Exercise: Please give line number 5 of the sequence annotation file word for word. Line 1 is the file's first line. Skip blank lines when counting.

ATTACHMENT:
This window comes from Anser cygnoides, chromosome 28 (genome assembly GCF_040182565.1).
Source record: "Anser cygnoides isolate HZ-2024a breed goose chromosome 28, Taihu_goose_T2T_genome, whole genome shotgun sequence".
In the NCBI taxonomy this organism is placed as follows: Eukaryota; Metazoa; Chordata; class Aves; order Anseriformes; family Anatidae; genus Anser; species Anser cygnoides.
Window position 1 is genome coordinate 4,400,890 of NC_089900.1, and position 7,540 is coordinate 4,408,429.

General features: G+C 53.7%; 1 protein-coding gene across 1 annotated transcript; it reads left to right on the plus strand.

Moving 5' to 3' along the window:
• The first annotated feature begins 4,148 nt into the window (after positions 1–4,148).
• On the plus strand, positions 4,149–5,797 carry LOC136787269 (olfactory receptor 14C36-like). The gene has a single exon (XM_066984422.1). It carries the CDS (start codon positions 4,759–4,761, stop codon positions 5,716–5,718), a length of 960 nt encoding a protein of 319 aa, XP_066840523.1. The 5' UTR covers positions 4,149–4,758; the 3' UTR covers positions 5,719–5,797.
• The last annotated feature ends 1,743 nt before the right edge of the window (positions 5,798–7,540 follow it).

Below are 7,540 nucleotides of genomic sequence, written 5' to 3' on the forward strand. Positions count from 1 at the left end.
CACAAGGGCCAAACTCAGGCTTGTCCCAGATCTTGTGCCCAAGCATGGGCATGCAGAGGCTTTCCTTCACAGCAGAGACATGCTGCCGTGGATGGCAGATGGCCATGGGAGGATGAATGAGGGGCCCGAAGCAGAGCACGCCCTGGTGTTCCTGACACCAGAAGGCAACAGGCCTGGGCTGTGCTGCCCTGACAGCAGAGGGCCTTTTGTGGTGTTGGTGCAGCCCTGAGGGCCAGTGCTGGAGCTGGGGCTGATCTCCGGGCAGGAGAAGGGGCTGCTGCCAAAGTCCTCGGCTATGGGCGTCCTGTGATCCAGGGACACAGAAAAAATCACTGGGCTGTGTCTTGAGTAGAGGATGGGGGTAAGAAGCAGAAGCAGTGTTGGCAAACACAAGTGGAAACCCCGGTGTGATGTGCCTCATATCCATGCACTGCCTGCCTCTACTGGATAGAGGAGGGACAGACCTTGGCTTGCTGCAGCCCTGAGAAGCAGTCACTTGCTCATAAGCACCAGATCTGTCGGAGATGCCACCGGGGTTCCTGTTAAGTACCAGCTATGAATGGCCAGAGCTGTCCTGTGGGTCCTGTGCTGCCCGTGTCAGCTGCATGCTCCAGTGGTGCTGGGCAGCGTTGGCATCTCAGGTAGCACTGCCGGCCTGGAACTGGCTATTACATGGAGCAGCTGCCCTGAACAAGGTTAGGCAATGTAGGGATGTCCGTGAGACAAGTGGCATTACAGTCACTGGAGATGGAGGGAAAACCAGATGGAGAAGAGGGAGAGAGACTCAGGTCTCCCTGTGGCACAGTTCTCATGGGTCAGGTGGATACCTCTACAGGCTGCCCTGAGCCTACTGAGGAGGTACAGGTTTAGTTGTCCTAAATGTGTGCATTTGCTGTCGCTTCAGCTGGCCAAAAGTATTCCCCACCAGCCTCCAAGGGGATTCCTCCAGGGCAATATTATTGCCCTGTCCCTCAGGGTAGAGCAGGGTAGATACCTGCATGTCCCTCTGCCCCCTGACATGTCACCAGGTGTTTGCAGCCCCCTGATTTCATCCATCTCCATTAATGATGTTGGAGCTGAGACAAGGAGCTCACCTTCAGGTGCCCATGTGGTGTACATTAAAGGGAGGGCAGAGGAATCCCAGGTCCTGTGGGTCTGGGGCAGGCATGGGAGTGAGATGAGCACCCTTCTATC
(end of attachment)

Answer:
General features: G+C 53.7%; 1 protein-coding gene across 1 annotated transcript; it reads left to right on the plus strand.